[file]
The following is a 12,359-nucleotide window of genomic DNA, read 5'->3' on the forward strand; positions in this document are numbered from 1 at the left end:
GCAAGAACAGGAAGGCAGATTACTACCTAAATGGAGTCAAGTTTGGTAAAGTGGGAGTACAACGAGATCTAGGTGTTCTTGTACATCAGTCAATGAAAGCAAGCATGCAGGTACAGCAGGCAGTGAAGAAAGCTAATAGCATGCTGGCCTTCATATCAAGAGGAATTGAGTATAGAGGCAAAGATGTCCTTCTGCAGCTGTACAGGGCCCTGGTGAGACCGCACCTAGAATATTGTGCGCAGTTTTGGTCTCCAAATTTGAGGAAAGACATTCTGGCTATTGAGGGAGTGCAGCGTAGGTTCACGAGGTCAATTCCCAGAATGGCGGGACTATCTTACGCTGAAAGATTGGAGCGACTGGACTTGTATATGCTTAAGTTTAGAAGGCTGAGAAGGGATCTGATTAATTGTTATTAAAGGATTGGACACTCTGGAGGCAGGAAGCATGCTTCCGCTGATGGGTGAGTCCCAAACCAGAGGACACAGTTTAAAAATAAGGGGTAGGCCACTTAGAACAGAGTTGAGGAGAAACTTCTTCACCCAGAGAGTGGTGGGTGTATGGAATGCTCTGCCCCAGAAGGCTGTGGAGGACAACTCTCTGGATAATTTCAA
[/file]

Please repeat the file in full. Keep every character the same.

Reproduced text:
The following is a 12,359-nucleotide window of genomic DNA, read 5'->3' on the forward strand; positions in this document are numbered from 1 at the left end:
GCAAGAACAGGAAGGCAGATTACTACCTAAATGGAGTCAAGTTTGGTAAAGTGGGAGTACAACGAGATCTAGGTGTTCTTGTACATCAGTCAATGAAAGCAAGCATGCAGGTACAGCAGGCAGTGAAGAAAGCTAATAGCATGCTGGCCTTCATATCAAGAGGAATTGAGTATAGAGGCAAAGATGTCCTTCTGCAGCTGTACAGGGCCCTGGTGAGACCGCACCTAGAATATTGTGCGCAGTTTTGGTCTCCAAATTTGAGGAAAGACATTCTGGCTATTGAGGGAGTGCAGCGTAGGTTCACGAGGTCAATTCCCAGAATGGCGGGACTATCTTACGCTGAAAGATTGGAGCGACTGGACTTGTATATGCTTAAGTTTAGAAGGCTGAGAAGGGATCTGATTAATTGTTATTAAAGGATTGGACACTCTGGAGGCAGGAAGCATGCTTCCGCTGATGGGTGAGTCCCAAACCAGAGGACACAGTTTAAAAATAAGGGGTAGGCCACTTAGAACAGAGTTGAGGAGAAACTTCTTCACCCAGAGAGTGGTGGGTGTATGGAATGCTCTGCCCCAGAAGGCTGTGGAGGACAACTCTCTGGATAATTTCAA